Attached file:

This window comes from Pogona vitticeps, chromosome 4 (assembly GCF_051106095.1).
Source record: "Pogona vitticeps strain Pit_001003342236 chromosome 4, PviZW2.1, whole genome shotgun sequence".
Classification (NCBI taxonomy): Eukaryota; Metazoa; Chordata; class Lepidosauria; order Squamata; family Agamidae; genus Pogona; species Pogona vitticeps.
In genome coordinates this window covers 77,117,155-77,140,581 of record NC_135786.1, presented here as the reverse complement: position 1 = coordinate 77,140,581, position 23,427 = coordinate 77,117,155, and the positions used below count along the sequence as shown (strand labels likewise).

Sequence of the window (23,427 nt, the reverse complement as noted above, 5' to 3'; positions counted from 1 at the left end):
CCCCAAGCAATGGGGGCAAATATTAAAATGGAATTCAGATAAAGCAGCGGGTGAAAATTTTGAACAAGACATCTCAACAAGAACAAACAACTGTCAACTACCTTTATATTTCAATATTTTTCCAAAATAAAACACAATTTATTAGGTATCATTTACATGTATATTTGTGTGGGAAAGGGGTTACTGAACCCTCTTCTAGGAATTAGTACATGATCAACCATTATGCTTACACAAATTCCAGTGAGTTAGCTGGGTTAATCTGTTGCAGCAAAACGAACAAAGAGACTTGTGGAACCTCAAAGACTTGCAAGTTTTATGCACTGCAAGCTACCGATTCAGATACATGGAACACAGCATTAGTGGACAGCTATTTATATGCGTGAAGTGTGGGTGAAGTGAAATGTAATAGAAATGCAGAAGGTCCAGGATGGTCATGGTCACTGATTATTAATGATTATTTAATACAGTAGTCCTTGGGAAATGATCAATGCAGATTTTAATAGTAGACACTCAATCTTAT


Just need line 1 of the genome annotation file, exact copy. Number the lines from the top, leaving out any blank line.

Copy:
This window comes from Pogona vitticeps, chromosome 4 (assembly GCF_051106095.1).